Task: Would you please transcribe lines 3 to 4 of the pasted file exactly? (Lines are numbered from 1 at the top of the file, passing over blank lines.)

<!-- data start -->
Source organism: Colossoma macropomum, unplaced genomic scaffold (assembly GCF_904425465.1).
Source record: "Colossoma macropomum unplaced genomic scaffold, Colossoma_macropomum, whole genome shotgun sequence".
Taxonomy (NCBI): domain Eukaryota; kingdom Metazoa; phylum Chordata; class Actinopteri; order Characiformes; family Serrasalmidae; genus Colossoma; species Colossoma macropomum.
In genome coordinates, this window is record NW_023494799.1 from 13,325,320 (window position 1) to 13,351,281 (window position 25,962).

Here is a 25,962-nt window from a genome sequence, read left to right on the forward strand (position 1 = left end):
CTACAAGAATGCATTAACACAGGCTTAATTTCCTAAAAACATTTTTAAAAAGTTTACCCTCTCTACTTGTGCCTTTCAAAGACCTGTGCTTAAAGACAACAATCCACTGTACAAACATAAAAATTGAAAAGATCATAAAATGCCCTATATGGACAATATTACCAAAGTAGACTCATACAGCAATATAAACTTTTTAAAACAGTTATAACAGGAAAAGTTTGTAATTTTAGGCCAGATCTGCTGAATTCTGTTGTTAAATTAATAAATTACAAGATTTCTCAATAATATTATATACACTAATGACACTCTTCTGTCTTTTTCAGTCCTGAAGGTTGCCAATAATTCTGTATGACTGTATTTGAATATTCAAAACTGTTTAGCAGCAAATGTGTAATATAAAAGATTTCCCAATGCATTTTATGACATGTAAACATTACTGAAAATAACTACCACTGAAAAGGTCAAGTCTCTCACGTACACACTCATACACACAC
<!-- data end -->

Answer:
Taxonomy (NCBI): domain Eukaryota; kingdom Metazoa; phylum Chordata; class Actinopteri; order Characiformes; family Serrasalmidae; genus Colossoma; species Colossoma macropomum.
In genome coordinates, this window is record NW_023494799.1 from 13,325,320 (window position 1) to 13,351,281 (window position 25,962).